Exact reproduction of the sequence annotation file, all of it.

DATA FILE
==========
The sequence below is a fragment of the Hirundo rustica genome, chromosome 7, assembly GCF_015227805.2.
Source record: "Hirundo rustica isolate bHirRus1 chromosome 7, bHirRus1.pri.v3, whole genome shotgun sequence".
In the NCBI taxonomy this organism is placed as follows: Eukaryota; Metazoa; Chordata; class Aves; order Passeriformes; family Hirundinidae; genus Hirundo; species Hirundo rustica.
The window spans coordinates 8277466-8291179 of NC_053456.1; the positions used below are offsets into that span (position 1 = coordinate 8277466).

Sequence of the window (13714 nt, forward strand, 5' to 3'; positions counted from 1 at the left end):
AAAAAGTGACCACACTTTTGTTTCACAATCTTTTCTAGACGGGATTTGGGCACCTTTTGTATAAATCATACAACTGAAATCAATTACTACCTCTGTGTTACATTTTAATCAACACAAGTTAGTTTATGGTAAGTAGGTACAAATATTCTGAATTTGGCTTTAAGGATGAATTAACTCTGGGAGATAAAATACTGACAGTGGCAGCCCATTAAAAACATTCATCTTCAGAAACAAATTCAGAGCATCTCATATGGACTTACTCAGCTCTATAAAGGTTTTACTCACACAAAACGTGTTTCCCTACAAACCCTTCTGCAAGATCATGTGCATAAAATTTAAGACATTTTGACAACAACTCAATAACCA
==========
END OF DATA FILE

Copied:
The sequence below is a fragment of the Hirundo rustica genome, chromosome 7, assembly GCF_015227805.2.
Source record: "Hirundo rustica isolate bHirRus1 chromosome 7, bHirRus1.pri.v3, whole genome shotgun sequence".
In the NCBI taxonomy this organism is placed as follows: Eukaryota; Metazoa; Chordata; class Aves; order Passeriformes; family Hirundinidae; genus Hirundo; species Hirundo rustica.
The window spans coordinates 8277466-8291179 of NC_053456.1; the positions used below are offsets into that span (position 1 = coordinate 8277466).

Sequence of the window (13714 nt, forward strand, 5' to 3'; positions counted from 1 at the left end):
AAAAAGTGACCACACTTTTGTTTCACAATCTTTTCTAGACGGGATTTGGGCACCTTTTGTATAAATCATACAACTGAAATCAATTACTACCTCTGTGTTACATTTTAATCAACACAAGTTAGTTTATGGTAAGTAGGTACAAATATTCTGAATTTGGCTTTAAGGATGAATTAACTCTGGGAGATAAAATACTGACAGTGGCAGCCCATTAAAAACATTCATCTTCAGAAACAAATTCAGAGCATCTCATATGGACTTACTCAGCTCTATAAAGGTTTTACTCACACAAAACGTGTTTCCCTACAAACCCTTCTGCAAGATCATGTGCATAAAATTTAAGACATTTTGACAACAACTCAATAACCA